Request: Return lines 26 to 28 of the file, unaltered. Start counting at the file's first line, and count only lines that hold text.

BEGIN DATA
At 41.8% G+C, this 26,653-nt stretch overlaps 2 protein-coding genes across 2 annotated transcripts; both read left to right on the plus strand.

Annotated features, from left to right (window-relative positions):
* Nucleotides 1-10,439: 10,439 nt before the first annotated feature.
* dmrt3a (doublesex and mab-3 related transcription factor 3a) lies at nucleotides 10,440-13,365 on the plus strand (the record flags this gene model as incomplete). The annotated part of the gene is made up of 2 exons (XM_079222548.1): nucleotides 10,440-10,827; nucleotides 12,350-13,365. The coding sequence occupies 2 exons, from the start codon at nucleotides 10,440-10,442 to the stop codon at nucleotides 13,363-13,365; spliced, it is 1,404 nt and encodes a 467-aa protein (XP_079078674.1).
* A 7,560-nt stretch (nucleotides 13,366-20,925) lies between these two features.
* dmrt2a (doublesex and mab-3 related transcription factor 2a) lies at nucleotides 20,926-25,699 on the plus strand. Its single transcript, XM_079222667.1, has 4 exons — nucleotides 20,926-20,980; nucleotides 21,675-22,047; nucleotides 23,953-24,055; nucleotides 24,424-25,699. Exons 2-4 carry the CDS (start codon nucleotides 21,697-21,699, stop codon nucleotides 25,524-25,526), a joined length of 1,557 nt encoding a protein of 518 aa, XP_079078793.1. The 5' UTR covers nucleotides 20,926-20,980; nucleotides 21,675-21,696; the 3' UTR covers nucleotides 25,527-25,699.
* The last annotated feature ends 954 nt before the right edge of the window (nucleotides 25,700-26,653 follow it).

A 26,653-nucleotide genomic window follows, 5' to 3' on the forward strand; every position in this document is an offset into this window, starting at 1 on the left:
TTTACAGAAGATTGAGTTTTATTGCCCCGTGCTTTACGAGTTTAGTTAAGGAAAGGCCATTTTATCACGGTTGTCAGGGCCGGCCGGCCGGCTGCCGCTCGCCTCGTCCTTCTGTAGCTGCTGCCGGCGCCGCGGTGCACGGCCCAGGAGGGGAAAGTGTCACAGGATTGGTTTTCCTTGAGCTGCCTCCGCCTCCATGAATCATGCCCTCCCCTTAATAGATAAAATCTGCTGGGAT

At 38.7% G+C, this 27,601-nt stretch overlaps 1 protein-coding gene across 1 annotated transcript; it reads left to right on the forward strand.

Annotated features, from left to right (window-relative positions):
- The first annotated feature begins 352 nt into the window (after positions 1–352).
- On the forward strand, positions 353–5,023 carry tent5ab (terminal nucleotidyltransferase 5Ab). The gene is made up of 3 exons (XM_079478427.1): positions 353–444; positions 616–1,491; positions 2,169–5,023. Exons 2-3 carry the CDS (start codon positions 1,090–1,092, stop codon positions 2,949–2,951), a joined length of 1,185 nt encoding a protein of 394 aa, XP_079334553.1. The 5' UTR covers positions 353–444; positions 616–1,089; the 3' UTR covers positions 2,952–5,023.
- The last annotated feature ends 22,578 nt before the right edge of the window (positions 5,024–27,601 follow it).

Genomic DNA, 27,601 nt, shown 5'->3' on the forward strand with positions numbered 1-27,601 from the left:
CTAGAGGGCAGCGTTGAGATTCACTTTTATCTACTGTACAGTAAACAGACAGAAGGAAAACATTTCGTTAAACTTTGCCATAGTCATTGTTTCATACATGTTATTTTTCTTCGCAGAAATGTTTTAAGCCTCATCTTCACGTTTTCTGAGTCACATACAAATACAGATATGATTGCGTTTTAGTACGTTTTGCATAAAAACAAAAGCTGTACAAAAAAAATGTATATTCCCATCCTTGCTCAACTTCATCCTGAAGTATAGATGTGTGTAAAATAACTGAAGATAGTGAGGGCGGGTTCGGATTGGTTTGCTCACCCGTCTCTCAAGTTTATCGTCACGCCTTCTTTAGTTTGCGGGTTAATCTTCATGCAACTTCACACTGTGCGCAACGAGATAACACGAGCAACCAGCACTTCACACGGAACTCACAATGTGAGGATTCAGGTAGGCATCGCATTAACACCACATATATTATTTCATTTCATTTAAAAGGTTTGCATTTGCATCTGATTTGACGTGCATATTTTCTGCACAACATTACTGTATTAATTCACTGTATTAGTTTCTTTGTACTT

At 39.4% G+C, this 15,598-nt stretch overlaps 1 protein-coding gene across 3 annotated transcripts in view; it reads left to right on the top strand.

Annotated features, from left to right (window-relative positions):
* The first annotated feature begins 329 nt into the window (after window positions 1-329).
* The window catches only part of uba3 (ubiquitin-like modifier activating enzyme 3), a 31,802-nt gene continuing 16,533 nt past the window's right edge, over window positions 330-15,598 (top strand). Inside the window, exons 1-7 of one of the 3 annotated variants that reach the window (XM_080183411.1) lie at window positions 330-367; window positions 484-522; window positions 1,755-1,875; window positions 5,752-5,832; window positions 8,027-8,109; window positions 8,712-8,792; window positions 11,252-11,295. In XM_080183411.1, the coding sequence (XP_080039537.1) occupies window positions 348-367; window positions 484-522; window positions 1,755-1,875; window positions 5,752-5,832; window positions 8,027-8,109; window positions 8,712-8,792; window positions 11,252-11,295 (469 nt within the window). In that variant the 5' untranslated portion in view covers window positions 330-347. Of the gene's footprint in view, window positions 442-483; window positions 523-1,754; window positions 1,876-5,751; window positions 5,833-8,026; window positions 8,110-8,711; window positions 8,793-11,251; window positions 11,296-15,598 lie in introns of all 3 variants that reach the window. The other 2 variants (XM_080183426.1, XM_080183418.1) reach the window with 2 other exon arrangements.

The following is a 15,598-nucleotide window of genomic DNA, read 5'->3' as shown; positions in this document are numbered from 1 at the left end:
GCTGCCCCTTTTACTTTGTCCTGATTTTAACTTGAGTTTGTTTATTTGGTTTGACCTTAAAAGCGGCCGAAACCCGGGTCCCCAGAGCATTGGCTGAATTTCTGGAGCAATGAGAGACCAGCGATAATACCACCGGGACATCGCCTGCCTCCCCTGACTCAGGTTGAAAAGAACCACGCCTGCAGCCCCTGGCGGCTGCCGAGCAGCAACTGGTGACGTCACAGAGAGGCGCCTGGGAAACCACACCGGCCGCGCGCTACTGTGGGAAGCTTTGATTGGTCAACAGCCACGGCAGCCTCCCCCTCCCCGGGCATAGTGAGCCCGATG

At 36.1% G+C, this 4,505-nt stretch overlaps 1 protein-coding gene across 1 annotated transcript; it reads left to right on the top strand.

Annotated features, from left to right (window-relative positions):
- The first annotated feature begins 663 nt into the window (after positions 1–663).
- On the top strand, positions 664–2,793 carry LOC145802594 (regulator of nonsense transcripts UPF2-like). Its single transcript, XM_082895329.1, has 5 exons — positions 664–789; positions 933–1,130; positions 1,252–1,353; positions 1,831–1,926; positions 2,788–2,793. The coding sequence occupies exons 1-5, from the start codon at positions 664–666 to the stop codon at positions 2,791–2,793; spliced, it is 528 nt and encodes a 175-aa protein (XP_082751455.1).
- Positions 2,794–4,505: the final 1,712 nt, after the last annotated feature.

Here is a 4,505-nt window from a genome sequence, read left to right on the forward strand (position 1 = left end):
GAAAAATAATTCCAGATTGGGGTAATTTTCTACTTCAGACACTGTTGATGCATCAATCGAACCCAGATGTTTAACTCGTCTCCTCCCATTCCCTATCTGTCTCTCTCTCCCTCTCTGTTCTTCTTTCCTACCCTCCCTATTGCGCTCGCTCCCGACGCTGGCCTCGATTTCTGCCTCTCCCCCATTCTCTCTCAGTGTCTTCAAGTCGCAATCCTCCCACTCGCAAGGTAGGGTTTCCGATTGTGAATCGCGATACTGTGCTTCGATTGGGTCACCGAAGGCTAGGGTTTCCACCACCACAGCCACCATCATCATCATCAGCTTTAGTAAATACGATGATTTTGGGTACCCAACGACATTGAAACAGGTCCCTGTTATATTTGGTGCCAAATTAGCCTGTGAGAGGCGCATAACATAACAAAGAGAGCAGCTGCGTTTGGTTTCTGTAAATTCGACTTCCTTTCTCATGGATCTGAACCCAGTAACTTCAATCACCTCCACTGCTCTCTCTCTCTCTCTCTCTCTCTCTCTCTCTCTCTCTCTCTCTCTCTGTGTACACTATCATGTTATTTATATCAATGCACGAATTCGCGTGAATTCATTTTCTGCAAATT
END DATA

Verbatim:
- On the top strand, positions 664–2,793 carry LOC145802594 (regulator of nonsense transcripts UPF2-like). Its single transcript, XM_082895329.1, has 5 exons — positions 664–789; positions 933–1,130; positions 1,252–1,353; positions 1,831–1,926; positions 2,788–2,793. The coding sequence occupies exons 1-5, from the start codon at positions 664–666 to the stop codon at positions 2,791–2,793; spliced, it is 528 nt and encodes a 175-aa protein (XP_082751455.1).
- Positions 2,794–4,505: the final 1,712 nt, after the last annotated feature.

Here is a 4,505-nt window from a genome sequence, read left to right on the forward strand (position 1 = left end):